FDA's delayed action on faulty Philips breathing machines marks a pattern of 'regulatory failure': ProPublica

The FDA overlooked a decade-long “pattern of warnings” concerning many of Philips’ respiratory devices before they were recalled in 2021, then went on to allow the company to get away scot-free—so far—with its alleged mishandling of the recall, according to the latest installment of ProPublica and the Pittsburgh Post-Gazette’s investigation into the recall.

And that’s just the tip of the iceberg, according to the news outlets, which went on in Thursday’s report to document a wide-ranging list of other instances where, they say, the FDA waited years to take action on device safety issues and opted not to penalize devicemakers that failed to follow legally required processes.

In Philips' case, previous reporting from the duo charged the Dutch devicemaker with having failed to turn over in a timely manner more than 3,700 complaints related to the now-recalled respiratory devices.

Those complaints reportedly came in between 2010 and the June 2021 start of the recall; the September report alleged that by the time the complaints were eventually passed on to the regulator, more than 2,500 of them were at least two years old, in spite of a federal law requiring certain safety complaints to be turned over to the FDA within 30 days. In response to the report, Philips said it didn’t believe at the time that the report fell under the purview of that law, but that it went on to submit them anyways “out of an abundance of caution.”

Amid that alleged “suppression,” however, several hundred complaints did make their way from Philips to the FDA during that decade-long period, and the latest report suggests that the agency did some mishandling of its own.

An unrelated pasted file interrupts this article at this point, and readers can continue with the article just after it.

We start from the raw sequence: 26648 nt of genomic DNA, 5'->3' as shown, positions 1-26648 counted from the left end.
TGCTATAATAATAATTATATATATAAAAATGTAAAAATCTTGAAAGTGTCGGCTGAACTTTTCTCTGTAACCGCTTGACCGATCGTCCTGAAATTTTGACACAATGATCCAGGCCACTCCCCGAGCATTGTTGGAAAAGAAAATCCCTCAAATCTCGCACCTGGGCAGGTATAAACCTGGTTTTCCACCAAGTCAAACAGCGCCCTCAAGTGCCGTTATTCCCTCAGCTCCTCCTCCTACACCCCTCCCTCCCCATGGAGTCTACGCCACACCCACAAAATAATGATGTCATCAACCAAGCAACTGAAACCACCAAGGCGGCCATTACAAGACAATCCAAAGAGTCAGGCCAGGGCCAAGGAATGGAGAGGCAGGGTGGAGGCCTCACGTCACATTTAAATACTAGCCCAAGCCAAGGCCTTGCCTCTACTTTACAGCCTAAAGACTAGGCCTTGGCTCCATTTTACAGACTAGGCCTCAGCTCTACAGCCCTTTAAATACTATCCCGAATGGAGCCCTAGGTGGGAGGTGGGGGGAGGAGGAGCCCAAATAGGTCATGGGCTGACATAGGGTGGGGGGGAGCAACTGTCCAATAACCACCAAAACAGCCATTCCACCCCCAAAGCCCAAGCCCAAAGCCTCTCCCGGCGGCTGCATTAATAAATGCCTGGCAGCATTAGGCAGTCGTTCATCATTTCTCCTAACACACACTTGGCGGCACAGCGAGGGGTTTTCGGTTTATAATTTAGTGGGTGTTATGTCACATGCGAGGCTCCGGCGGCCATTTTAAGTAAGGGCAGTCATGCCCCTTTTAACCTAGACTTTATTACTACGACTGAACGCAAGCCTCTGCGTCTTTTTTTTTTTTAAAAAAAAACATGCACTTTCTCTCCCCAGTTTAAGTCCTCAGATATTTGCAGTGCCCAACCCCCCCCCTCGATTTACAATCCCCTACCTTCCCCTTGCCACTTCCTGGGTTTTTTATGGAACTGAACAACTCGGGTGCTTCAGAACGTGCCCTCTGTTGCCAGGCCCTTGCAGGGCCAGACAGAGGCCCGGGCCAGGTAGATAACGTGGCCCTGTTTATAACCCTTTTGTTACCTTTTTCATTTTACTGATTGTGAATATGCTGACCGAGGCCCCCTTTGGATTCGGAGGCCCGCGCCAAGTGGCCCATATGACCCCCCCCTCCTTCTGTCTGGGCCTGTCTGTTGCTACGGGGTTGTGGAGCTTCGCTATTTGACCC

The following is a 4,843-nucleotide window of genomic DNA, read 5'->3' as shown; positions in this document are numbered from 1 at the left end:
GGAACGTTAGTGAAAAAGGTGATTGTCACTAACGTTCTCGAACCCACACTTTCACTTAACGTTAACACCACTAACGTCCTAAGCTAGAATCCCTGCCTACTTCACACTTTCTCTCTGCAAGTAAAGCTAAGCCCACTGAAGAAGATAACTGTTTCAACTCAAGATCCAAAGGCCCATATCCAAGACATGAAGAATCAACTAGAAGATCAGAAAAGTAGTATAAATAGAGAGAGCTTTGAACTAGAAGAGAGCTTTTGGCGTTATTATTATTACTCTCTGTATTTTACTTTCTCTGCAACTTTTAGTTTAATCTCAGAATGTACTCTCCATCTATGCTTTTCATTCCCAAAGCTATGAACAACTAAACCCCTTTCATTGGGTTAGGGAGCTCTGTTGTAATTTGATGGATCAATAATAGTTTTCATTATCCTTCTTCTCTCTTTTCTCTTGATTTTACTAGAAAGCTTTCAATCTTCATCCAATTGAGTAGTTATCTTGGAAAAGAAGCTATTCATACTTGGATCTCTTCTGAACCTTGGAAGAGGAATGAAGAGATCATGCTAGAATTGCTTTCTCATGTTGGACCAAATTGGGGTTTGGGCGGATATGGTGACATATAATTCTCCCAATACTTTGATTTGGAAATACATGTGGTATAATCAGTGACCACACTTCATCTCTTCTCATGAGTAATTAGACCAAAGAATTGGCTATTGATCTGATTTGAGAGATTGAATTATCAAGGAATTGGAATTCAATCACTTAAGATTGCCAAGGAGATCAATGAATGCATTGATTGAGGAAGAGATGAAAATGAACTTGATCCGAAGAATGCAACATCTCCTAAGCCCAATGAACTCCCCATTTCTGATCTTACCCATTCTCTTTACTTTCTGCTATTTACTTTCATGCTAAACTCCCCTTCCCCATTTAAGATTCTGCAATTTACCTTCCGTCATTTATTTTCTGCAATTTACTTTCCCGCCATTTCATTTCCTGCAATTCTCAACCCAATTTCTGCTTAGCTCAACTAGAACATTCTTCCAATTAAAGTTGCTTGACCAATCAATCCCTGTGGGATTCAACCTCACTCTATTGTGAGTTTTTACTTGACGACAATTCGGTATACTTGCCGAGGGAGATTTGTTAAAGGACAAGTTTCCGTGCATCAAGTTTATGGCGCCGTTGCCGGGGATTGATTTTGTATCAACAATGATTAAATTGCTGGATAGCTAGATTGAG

Hundreds of those complaints reportedly described “contamination” in the devices—which include more than 5.5 million CPAP and BiPAP machines and ventilators—and several specifically mentioned visible degradations in the foam, which has been cited as the root of the recall.

The FDA has said that it did, indeed, receive 30 such reports about the foam between 2010 and 2021, though the report added that there’s “no evidence” that the agency took any action as a result of those or the contamination-related reports until April 2021, when it put out a warning about the devices.

Furthermore, as the outlets noted, the FDA allowed Philips to submit follow-up reports concerning the thousands of complaints that were submitted late, with their dates changed and the complaints’ original dates “concealed … from the public”—while also neglecting to levy any sort of penalties on Philips for the late submissions (though both the FDA and Philips have said they’re in ongoing discussions about a possible consent decree).

“That’s regulatory failure,” Paul Pelletier, a former federal prosecutor, said in the report. “There is no other way to say it. They dropped the ball.”

In response to the concerns about how it handled the complaints, the FDA said in the report that its officials continue to “take steps to protect the health and safety of individuals using these devices.”

But these issues are nothing new, according to the report, which detailed a list of other instances in which the FDA has allowed medtech makers to submit late reports of device malfunctions—and, in many cases, to update the dates of those reports—typically with only a slap on the wrist, even though the regulator is at liberty to pursue criminal charges for the delays.

In addition to Philips, those late submitters reportedly include BD and Olympus, among others. The report found other similarities between the cases of Philips and Olympus, as the latter had initiated a recall of duodenoscopes in 2016—about three years after the FDA had started to receive reports of deaths, infections and injuries related to the scopes, a situation that eventually resulted in Senate criticism of the FDA’s “outmoded” complaint-tracking system.

The investigation found that in 2022 alone, about one in every eight reports was submitted past the 30-day deadline, totaling more than 232,000 delayed complaints, though criminal charges for those delays remain “rare.” Meanwhile, dates were found to have been changed on about 20% of more than 100,000 complaints that were submitted to the FDA in the last decade by two dozen major medtechs.